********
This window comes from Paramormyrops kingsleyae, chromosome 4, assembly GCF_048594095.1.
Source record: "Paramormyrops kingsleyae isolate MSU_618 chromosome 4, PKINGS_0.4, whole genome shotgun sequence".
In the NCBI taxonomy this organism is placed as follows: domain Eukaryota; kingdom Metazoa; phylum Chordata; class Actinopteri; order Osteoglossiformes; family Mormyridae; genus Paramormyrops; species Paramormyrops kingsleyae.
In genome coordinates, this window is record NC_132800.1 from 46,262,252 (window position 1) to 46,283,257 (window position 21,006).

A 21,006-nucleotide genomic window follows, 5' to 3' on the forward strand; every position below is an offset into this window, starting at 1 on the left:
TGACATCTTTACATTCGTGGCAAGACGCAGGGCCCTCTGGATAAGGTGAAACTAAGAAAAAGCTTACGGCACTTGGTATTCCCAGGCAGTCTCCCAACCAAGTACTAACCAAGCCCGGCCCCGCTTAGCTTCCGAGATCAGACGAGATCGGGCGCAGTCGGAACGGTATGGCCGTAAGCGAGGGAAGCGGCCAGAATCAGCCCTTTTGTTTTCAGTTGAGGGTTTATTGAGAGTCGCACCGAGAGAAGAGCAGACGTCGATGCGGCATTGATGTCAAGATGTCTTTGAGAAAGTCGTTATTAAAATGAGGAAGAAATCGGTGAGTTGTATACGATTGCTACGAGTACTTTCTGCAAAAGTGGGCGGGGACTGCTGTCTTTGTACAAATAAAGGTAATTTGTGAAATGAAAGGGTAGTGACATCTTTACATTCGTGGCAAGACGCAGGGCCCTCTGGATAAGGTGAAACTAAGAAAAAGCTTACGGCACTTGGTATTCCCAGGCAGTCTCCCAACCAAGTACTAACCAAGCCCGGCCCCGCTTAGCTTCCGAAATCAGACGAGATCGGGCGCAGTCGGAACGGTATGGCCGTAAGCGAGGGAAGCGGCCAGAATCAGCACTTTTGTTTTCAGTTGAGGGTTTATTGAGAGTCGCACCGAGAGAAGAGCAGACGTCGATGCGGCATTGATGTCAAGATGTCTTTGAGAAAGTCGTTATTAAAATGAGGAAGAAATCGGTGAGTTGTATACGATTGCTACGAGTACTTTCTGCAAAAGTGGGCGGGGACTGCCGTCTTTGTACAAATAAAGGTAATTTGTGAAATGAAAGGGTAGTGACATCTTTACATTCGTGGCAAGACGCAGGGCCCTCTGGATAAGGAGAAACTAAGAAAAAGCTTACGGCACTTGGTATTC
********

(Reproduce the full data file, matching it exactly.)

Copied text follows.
This window comes from Paramormyrops kingsleyae, chromosome 4, assembly GCF_048594095.1.
Source record: "Paramormyrops kingsleyae isolate MSU_618 chromosome 4, PKINGS_0.4, whole genome shotgun sequence".
In the NCBI taxonomy this organism is placed as follows: domain Eukaryota; kingdom Metazoa; phylum Chordata; class Actinopteri; order Osteoglossiformes; family Mormyridae; genus Paramormyrops; species Paramormyrops kingsleyae.
In genome coordinates, this window is record NC_132800.1 from 46,262,252 (window position 1) to 46,283,257 (window position 21,006).

A 21,006-nucleotide genomic window follows, 5' to 3' on the forward strand; every position below is an offset into this window, starting at 1 on the left:
TGACATCTTTACATTCGTGGCAAGACGCAGGGCCCTCTGGATAAGGTGAAACTAAGAAAAAGCTTACGGCACTTGGTATTCCCAGGCAGTCTCCCAACCAAGTACTAACCAAGCCCGGCCCCGCTTAGCTTCCGAGATCAGACGAGATCGGGCGCAGTCGGAACGGTATGGCCGTAAGCGAGGGAAGCGGCCAGAATCAGCCCTTTTGTTTTCAGTTGAGGGTTTATTGAGAGTCGCACCGAGAGAAGAGCAGACGTCGATGCGGCATTGATGTCAAGATGTCTTTGAGAAAGTCGTTATTAAAATGAGGAAGAAATCGGTGAGTTGTATACGATTGCTACGAGTACTTTCTGCAAAAGTGGGCGGGGACTGCTGTCTTTGTACAAATAAAGGTAATTTGTGAAATGAAAGGGTAGTGACATCTTTACATTCGTGGCAAGACGCAGGGCCCTCTGGATAAGGTGAAACTAAGAAAAAGCTTACGGCACTTGGTATTCCCAGGCAGTCTCCCAACCAAGTACTAACCAAGCCCGGCCCCGCTTAGCTTCCGAAATCAGACGAGATCGGGCGCAGTCGGAACGGTATGGCCGTAAGCGAGGGAAGCGGCCAGAATCAGCACTTTTGTTTTCAGTTGAGGGTTTATTGAGAGTCGCACCGAGAGAAGAGCAGACGTCGATGCGGCATTGATGTCAAGATGTCTTTGAGAAAGTCGTTATTAAAATGAGGAAGAAATCGGTGAGTTGTATACGATTGCTACGAGTACTTTCTGCAAAAGTGGGCGGGGACTGCCGTCTTTGTACAAATAAAGGTAATTTGTGAAATGAAAGGGTAGTGACATCTTTACATTCGTGGCAAGACGCAGGGCCCTCTGGATAAGGAGAAACTAAGAAAAAGCTTACGGCACTTGGTATTC